Assembling an access panel: a study of initial nonresponse and self-selection bias


Internet-based household panels are becoming increasingly popular as an instrument to obtain wide-ranging knowledge about the general population. Since the Internet penetration in the general population is large (83% in the Netherlands) and still growing, such panels are often treated as a random sample of the population, and the results of panel studies are commonly generalized to the whole population. In this chapter, we describe the setting up of an Internet panel and the effects of choosing the Internet as the only source of data collection. A random sample of 10,000 individuals was drawn from the general population and invited to join a panel. From the non-re-sponders a second sample of 2000 was drawn and asked to complete a short question-naire including the demographic variables and 9 questions from the first panel survey on health-care reforms. Results indicate that the panel members differ markedly from non-members on almost all demographic variables, and on the knowledge questions. The application of a logistic regression weighting technique resulted in more skewed data after weighting than before. We conclude that if an Internet panel is not a rep-resentative sample of the population, then no weighting procedure will correct for the selection bias.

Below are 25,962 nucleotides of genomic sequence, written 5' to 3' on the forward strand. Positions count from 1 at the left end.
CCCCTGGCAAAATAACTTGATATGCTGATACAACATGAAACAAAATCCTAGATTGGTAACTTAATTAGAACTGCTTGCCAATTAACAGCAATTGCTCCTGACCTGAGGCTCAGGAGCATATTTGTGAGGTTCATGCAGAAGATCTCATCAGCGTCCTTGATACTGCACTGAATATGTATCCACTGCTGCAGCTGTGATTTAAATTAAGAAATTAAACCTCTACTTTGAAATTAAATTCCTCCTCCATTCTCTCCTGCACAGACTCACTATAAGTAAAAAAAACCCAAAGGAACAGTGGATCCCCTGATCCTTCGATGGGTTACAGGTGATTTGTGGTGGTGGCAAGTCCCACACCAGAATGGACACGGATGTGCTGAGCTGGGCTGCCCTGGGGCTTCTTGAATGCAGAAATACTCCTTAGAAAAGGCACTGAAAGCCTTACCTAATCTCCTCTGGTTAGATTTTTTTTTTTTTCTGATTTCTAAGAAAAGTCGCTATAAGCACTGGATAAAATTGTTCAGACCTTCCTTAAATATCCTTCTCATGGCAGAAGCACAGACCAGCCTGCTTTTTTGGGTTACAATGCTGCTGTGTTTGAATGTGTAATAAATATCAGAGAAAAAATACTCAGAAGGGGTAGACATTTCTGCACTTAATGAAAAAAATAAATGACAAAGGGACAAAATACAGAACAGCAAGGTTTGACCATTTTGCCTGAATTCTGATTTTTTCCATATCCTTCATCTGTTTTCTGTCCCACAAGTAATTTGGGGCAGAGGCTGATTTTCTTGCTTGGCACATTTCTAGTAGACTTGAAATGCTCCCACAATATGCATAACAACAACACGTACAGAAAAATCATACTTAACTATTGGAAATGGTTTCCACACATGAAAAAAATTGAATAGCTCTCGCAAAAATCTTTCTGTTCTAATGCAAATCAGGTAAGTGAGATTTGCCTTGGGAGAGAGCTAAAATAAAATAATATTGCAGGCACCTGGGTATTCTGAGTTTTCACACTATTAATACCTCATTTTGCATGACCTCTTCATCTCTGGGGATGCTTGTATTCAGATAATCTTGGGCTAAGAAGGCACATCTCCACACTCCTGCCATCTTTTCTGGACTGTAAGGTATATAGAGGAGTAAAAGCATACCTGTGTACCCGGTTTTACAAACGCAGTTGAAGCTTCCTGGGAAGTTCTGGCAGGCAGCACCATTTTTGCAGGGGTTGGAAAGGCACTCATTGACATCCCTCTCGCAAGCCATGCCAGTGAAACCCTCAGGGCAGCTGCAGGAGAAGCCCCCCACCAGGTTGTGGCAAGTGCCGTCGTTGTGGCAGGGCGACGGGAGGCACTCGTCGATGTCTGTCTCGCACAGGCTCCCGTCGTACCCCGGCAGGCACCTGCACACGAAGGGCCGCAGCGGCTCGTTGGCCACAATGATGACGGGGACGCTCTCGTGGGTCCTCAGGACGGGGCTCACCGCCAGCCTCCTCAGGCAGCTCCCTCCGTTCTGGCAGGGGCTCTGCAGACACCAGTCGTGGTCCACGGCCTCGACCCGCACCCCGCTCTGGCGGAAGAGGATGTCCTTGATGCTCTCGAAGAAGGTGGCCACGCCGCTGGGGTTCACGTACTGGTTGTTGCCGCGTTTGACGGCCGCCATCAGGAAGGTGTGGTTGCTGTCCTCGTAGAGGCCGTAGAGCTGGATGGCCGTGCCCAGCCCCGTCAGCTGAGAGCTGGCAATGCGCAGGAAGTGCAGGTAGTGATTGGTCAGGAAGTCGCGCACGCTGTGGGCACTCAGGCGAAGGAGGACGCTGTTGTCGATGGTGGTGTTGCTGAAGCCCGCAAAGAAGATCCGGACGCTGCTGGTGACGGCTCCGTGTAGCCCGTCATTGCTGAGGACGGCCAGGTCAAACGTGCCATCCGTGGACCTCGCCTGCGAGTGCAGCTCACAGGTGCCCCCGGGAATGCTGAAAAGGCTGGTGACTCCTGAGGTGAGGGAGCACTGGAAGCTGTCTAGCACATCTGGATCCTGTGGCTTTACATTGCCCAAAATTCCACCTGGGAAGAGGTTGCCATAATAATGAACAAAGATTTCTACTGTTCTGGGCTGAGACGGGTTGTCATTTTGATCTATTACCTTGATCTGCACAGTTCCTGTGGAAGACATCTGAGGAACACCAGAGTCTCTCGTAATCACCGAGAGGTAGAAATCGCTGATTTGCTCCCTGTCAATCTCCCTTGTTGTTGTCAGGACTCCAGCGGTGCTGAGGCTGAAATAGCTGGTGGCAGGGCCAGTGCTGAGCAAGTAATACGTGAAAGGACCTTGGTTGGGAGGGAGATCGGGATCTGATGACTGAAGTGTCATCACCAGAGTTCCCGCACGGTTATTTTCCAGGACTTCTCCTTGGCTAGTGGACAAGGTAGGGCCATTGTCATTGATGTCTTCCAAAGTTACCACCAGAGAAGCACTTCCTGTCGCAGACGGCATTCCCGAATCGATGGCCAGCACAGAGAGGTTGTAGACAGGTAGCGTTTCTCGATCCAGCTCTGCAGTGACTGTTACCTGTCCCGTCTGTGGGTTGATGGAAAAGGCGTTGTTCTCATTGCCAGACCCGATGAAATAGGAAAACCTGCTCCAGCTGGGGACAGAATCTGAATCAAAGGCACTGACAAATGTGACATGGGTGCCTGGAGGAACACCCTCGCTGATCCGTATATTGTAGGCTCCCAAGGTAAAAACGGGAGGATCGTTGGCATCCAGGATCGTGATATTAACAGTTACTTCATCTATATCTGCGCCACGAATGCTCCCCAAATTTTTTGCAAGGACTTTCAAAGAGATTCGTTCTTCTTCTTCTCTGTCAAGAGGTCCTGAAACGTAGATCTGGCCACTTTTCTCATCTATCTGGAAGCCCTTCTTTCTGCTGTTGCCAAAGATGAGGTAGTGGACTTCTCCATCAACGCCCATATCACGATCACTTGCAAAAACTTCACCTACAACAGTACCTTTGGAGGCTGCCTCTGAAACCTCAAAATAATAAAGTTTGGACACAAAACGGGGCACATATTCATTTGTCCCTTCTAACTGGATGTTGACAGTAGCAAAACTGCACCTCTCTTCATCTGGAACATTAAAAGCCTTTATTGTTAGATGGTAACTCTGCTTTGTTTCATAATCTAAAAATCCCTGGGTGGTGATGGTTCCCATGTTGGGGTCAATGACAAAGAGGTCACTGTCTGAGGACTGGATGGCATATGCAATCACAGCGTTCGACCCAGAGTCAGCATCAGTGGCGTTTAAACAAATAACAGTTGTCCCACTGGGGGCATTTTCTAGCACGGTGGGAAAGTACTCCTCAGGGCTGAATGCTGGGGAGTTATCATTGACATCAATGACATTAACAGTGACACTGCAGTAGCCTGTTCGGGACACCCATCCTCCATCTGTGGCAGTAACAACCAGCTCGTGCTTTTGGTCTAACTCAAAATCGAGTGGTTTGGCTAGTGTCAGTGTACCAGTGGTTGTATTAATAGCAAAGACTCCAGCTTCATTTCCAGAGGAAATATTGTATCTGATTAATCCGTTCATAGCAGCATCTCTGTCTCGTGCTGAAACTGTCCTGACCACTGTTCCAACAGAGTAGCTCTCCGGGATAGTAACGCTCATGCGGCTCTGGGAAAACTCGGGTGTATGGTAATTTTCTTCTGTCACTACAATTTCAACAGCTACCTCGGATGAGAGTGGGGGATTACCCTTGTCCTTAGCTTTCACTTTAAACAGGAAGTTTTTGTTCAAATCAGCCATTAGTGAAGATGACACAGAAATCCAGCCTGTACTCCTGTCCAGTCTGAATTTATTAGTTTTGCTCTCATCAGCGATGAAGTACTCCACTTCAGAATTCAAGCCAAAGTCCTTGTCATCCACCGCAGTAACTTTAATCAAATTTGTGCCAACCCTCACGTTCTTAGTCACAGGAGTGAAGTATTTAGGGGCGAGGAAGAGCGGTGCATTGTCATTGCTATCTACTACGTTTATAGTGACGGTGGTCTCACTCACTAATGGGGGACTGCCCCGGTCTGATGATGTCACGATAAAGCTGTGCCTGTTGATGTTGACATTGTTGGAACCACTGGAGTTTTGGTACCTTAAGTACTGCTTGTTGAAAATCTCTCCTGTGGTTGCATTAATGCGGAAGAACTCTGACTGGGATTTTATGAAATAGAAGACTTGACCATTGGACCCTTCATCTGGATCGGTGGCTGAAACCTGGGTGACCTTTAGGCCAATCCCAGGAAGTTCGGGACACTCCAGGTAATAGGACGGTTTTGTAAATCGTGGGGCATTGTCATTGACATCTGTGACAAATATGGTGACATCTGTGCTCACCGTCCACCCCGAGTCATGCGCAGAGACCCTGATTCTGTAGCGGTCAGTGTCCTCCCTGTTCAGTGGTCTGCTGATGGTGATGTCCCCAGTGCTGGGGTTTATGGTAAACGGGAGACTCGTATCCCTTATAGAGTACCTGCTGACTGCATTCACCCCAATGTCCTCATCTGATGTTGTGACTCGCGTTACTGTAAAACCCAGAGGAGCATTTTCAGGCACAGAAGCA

In Stoop, I., and Wittenberg, M. (eds.). Access panels and online research, panacea or pitfall? Amsterdam, Aksant Publishers